Industry Insights

Four Steps to Creating High-Performing Customer Support Teams

By Kam Rawal / February 15, 2018

High Performing Customer Support Team

I know this will sound old fashioned, especially in light of the incredibly helpful technology and automation we use today in the contact centers, but here’s a secret: it takes a human to help humans perform their best.

What I mean by that is that you won’t be able to achieve (and sustain) high-performing customer support teams if you’re only looking at the data that your systems track. It’s tempting to look at dashboards with lots of data every day and call it performance management, but that’s not management at all. The performance data is simply the confirmation of what you’re seeing with your own eyes and hearing with your own ears.

We shouldn’t look at data in isolation; instead, we should rely on a four-step performance management process. Each step requires effort, so it’s tempting to skip the harder, more time-consuming parts. But creating a high-performing team takes as much sweat equity from managers, coaches, and executives as it does for the team members. It’s an investment you need to make if you want your team to reach its maximum potential.

Step 1: Define your objectives

Contact centers can (and often do) track hundreds of key performance indicators (KPIs)—from average handle time to first-call resolution and beyond. Which should you choose to focus on for your objectives?

For the answer, you need to ask yourself which ones are levers that can help you drive your business goals? For instance, which ones will help improve sales targets and maintain high customer satisfaction? Just keep in mind that your objective should follow the SMART rule of performance management.

SMART = Specific, Measurable, Achievable, Realistic, Time bound

Bad example: Double sales conversions by the end of month

Good example: Identify 2 out of 3 opportunities to “ask for the sale” on a weekly basis

Once you’ve chosen KPIs that will help you achieve your organization’s business goals, then you need to determine the target level for each objective. That target must be achievable, yet still continue to challenge the individuals on your team.

Step 2: Set expectations clearly

Simply posting goals on the wall is not enough to effectively communicate what you are asking the team to do and why. Why not? Because a piece of paper or a dashboard can’t build trust between you and the team, only you can do that. Without trust in you and the attainability of the objectives you’re setting, your team won’t perform at its best.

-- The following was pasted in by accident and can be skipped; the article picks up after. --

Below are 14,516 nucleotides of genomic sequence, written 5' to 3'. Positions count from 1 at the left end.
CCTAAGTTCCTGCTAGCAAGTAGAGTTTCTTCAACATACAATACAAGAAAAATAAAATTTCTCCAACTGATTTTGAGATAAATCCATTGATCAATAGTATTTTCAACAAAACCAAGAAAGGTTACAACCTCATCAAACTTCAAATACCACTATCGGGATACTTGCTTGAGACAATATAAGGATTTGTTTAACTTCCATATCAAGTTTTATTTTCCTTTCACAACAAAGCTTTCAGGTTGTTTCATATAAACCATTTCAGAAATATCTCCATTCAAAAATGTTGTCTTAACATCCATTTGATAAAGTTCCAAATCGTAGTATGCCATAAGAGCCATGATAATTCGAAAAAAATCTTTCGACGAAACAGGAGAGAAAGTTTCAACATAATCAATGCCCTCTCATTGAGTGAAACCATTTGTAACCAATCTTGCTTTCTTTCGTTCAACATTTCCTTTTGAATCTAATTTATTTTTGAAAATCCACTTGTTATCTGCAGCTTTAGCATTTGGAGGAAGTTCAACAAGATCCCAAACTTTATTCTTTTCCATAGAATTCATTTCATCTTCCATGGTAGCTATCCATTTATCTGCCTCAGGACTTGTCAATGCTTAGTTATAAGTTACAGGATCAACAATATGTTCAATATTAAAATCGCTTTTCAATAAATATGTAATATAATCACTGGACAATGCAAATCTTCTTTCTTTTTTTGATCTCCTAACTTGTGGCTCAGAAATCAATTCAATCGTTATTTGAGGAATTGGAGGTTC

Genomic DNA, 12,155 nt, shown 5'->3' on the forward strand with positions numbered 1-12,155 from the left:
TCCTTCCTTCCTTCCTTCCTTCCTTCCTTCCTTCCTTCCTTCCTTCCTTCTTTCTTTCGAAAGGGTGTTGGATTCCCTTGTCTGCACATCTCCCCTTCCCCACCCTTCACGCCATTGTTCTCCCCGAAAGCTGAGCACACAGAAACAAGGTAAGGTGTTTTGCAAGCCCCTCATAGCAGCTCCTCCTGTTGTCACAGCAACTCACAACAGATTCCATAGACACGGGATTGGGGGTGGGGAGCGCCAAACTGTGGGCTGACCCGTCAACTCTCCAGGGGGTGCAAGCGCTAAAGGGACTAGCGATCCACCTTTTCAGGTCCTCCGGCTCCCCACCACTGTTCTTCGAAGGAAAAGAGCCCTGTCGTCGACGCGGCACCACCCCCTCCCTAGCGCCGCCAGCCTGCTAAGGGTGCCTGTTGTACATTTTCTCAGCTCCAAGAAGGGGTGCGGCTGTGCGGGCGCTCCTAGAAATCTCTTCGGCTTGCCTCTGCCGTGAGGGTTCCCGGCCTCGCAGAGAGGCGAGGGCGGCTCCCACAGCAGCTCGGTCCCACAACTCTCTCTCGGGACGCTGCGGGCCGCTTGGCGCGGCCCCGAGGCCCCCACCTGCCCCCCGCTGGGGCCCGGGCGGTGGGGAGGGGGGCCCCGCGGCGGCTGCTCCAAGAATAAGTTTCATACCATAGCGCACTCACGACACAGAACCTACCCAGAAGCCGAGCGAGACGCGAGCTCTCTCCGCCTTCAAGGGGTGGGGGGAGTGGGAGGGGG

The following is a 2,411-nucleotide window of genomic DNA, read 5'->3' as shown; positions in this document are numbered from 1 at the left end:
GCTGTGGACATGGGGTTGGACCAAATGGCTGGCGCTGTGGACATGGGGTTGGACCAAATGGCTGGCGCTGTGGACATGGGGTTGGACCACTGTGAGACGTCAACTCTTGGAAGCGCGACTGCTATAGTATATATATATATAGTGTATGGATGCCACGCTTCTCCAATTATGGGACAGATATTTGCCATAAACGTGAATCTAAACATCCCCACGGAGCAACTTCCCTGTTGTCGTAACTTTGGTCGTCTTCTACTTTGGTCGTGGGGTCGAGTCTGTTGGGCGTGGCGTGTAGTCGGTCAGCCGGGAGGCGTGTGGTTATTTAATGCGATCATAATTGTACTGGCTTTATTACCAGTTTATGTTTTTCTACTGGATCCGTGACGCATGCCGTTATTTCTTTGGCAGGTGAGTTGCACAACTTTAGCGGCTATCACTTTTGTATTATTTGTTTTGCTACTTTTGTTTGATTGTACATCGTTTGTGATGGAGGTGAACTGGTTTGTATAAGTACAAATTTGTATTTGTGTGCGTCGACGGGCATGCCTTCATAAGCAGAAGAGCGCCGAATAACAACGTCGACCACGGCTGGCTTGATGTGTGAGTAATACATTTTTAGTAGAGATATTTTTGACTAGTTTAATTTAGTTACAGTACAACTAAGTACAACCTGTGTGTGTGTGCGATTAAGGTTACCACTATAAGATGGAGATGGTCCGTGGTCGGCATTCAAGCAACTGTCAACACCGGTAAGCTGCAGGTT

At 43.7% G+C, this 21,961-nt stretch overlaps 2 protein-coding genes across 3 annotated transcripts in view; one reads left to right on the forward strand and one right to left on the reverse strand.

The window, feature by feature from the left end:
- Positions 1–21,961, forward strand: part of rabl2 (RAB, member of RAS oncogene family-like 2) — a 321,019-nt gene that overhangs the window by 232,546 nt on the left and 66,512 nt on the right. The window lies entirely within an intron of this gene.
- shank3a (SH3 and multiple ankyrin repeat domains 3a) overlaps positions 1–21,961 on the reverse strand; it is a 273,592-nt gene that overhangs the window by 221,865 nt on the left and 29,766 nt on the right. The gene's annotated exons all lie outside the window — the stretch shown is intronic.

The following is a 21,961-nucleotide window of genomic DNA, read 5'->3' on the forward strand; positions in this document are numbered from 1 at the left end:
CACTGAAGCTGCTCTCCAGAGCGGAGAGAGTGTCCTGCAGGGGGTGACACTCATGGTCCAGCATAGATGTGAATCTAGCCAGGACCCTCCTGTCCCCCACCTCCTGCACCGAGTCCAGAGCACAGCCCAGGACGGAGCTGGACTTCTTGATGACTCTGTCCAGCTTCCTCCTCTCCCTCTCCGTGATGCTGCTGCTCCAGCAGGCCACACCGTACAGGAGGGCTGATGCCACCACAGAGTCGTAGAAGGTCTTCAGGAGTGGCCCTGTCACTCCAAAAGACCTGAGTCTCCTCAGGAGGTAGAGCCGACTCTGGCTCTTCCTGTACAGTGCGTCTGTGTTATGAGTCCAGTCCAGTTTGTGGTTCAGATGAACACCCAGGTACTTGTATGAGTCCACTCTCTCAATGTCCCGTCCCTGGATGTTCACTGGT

Take the time to speak with each individual and personalize the objectives. Convey your expectations for how the individual can help the team achieve the objectives based on that individual’s pace and skills. This is also the time to discuss motivators such as individual and team-based rewards and the timing of those rewards.

Simply posting goals on the wall is not enough to communicate what you are asking your team to do and why.

Step 3: Coach to behaviors

Now you have to help your team reach the objectives. You do this not by rattling their chains to get them to work harder or by posting frequent printouts of KPI dashboards, but by coaching to the specific behaviors required to drive better performance for the chosen objectives. As long as you’re seeing that behavior, the performance will follow.

For instance, if an objective is to improve customer satisfaction by x percentage points, then the type of behaviors you’re coaching to might include: listening skills, courtesy, and tone of voice, in addition to resolving the customer’s issue.

Step 4: Inspect performance and adjust

This step often gets short shrift. That’s because it’s more than checking how your team is doing on KPIs. You also need to spend time observing your team—each individual team member—directly. It’s the only way to correlate what you’re seeing on your dashboard with the behaviors that you’ve been coaching to.

You need to spend time observing your team—each individual team member—directly.

Based on what you observe, you can now apply what you've learned back to your coaching and provide feedback that is specific to the behaviors you want to nurture. Remember to deliver this feedback in a timely and helpful way.

Once you’ve observed your team and established where team members are in achieving the objectives, then you can reward and recognize performance improvements to further motivate your team.

Lather, rinse, repeat

With performance management, you’re never done. Meeting your objectives just means that it’s time to set new ones. It becomes a continuous process of setting goals, communicating expectations, coaching, and observing.

By not chasing the data, you can instead build trust with your team and give them the building blocks they need to be a high-performance customer support group.

Kam Rawal is Head of Global Services at AppDirect.

This post was originally published on LinkedIn. Click here to read it.